instruction." For a particular defense to result in a
required instruction, there must be substantial evidence of
each element of the defense when viewing the evidence in
a light most favorable to the defendant.
"Substantial evidence is 'such relevant evidence as
a reasonable mind might accept as adequate to support a
State v. Brown, 182 N.C.App. 115, 117-18, 646 S.E.2d
775, 777 (2007) (citations omitted) (emphasis added).
However, "'a trial court is not obligated to give a
defendant's exact instruction so long as the instruction
actually given delivers the substance of the request to the
jury.'" State v. Holloman, 369 N.C. 615,
625, 799 S.E.2d 824, 831 (2017) (citations omitted). Further,
a trial judge's jury charge shall "give a clear
instruction which applies the law to the evidence in such
manner as to assist the jury in understanding the case and in
reaching a correct verdict." For that reason, "the
judge has the duty to instruct the jury on the law arising
from all the evidence presented." In instructing the
jury with respect to a defense to a criminal charge,
"the facts must be interpreted in the light most
favorable to the defendant."
Id. at 625, 799 S.E.2d at 831 (citations omitted)
defendant must prove three elements to establish the defense
of necessity: (1) reasonable action, (2) taken to protect
life, limb, or health of a person, and (3) no other
acceptable choices available." Hudgins, 167
N.C. App.at 710-11, 606 S.E.2d at 447.
The rationale behind the defense is based upon the public
policy that "the law ought to promote the achievement of
higher values at the expense of lesser values, and [that]
sometimes the greater good for society will be accomplished
by violating the literal language of the criminal law."
"[I]f the harm which will result from compliance with
the law is greater than that which will result from violation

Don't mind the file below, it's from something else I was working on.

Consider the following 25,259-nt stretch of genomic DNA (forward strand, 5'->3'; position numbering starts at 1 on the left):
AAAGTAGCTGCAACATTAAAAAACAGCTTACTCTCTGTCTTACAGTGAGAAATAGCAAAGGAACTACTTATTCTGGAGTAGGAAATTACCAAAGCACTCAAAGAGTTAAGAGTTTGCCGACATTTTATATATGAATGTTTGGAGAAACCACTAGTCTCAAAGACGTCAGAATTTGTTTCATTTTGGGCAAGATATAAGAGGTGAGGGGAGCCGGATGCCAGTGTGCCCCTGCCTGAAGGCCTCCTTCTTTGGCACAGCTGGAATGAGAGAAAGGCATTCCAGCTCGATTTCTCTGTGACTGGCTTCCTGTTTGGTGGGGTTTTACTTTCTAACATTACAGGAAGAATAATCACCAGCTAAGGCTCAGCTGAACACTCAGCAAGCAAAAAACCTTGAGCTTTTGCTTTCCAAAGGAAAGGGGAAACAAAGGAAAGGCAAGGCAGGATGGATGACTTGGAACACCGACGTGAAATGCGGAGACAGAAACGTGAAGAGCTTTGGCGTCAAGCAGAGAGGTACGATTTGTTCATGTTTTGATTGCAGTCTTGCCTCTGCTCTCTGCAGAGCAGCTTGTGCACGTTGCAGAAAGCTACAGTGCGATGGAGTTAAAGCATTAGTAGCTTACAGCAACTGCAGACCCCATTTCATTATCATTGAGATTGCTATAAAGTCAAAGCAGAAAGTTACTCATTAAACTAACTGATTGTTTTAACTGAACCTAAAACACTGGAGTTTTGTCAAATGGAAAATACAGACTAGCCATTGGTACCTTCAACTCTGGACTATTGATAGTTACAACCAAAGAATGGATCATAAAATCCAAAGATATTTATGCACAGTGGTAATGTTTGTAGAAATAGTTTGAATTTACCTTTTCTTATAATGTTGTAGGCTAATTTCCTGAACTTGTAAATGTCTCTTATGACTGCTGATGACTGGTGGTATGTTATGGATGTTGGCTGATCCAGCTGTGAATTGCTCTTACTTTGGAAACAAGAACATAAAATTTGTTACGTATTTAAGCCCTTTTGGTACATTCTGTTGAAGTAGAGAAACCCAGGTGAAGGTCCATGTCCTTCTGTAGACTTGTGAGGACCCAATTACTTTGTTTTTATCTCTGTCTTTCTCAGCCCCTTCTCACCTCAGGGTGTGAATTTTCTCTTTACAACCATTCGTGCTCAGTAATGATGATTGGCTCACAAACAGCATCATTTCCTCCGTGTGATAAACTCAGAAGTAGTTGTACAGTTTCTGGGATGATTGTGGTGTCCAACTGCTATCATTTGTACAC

of it, [a person] is justified in violating it."
State v. Thomas, 103 N.C.App. 264, 265, 405 S.E.2d
214, 215 (1991) (citations omitted) (alterations in
question before this Court, which we review de novo,
is whether, when viewed in the light most favorable to
Defendant, substantial evidence was presented at trial that
Defendant took "(1) reasonable action, (2) taken to
protect life, limb, or health of a person, and (3) no other
acceptable choices [were] available" to Defendant.
Hudgins, 167 N.C. App.at 710-11, 606 S.E.2d at 447.
Therefore, if the evidence presented at trial, viewed in the
light most favorable to Defendant and ignoring all
contradictory evidence, was sufficient to permit the jury to
reasonably infer the existence of these three
elements, the trial court was required to give the
instruction on necessity. It would then be the sole province
of the jury to determine whether, based upon those facts,
Defendant had met his burden of proving necessity to the
satisfaction of the jury:
[Our appellate] cases enunciate and reiterate the rule -
established in our law for over one hundred years, - that
when the burden rests upon an accused to establish an
affirmative defense . . . the quantum of proof is to
the satisfaction of the jury - not by the greater weight of
the evidence nor beyond a reasonable doubt - but simply
to the satisfaction of the jury. Even proof by the
greater weight of the evidence - a bare preponderance of the
proof - may be sufficient to satisfy the jury, and the jury
alone determines by what evidence it is satisfied.
State v. Freeman, 275 N.C. 662, 666, 170 S.E.2d 461,